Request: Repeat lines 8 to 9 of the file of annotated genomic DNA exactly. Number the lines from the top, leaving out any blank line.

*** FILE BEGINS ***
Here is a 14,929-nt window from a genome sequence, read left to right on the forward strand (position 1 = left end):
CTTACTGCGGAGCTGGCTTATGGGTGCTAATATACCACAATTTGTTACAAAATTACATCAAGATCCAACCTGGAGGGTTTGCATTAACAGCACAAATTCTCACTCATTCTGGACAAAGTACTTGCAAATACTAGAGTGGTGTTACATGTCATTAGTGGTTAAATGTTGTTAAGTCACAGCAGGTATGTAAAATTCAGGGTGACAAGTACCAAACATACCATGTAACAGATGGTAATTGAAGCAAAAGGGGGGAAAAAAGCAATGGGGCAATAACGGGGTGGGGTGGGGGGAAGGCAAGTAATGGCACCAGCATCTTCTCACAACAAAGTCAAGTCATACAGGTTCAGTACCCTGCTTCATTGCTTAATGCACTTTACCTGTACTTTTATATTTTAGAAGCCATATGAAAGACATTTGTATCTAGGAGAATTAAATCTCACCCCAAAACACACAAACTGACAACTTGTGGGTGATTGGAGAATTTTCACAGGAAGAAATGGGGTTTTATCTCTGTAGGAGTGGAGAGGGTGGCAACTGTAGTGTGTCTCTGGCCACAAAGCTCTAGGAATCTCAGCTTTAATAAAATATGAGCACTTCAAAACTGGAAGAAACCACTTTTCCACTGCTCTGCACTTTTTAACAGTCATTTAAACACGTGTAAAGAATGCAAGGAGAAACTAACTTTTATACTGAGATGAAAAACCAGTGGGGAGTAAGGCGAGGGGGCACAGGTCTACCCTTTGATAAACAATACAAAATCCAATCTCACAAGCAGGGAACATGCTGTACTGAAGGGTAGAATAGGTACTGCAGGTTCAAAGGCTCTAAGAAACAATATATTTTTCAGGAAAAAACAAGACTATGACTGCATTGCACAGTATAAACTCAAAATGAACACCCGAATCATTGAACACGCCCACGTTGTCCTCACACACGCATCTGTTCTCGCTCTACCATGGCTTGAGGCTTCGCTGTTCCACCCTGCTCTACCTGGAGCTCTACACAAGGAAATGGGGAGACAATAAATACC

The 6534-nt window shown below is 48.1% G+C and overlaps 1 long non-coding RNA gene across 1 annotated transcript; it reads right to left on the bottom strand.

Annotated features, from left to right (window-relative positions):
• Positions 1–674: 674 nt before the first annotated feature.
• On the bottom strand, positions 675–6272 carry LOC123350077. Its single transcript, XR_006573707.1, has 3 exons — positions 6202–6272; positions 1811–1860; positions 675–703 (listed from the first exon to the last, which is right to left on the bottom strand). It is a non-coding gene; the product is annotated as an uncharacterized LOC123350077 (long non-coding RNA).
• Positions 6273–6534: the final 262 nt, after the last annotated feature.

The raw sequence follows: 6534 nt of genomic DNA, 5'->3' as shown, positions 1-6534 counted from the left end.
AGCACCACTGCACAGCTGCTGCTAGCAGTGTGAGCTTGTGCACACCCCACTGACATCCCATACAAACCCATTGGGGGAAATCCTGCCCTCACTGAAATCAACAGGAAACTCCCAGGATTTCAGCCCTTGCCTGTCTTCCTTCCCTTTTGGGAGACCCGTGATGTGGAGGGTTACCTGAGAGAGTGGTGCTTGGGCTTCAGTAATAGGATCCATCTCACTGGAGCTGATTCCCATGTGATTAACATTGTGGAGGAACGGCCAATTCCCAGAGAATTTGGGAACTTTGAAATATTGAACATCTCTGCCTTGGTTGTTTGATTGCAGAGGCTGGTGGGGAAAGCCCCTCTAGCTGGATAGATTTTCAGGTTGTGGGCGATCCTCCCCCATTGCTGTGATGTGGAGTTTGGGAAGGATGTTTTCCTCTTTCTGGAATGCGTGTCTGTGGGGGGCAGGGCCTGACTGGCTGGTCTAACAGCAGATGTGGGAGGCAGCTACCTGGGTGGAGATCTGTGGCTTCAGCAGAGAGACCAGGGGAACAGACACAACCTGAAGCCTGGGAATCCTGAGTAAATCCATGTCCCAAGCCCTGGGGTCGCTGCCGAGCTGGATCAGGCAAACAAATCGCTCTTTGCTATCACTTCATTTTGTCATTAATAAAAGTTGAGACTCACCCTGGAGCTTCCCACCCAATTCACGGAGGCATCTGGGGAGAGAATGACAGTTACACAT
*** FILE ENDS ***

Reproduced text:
The raw sequence follows: 6534 nt of genomic DNA, 5'->3' as shown, positions 1-6534 counted from the left end.
AGCACCACTGCACAGCTGCTGCTAGCAGTGTGAGCTTGTGCACACCCCACTGACATCCCATACAAACCCATTGGGGGAAATCCTGCCCTCACTGAAATCAACAGGAAACTCCCAGGATTTCAGCCCTTGCCTGTCTTCCTTCCCTTTTGGGAGACCCGTGATGTGGAGGGTTACCTGAGAGAGTGGTGCTTGGGCTTCAGTAATAGGATCCATCTCACTGGAGCTGATTCCCATGTGATTAACATTGTGGAGGAACGGCCAATTCCCAGAGAATTTGGGAACTTTGAAATATTGAACATCTCTGCCTTGGTTGTTTGATTGCAGAGGCTGGTGGGGAAAGCCCCTCTAGCTGGATAGATTTTCAGGTTGTGGGCGATCCTCCCCCATTGCTGTGATGTGGAGTTTGGGAAGGATGTTTTCCTCTTTCTGGAATGCGTGTCTGTGGGGGGCAGGGCCTGACTGGCTGGTCTAACAGCAGATGTGGGAGGCAGCTACCTGGGTGGAGATCTGTGGCTTCAGCAGAGAGACCAGGGGAACAGACACAACCTGAAGCCTGGGAATCCTGAGTAAATCCATGTCCCAAGCCCTGGGGTCGCTGCCGAGCTGGATCAGGCAAACAAATCGCTCTTTGCTATCACTTCATTTTGTCATTAATAAAAGTTGAGACTCACCCTGGAGCTTCCCACCCAATTCACGGAGGCATCTGGGGAGAGAATGACAGTTACACAT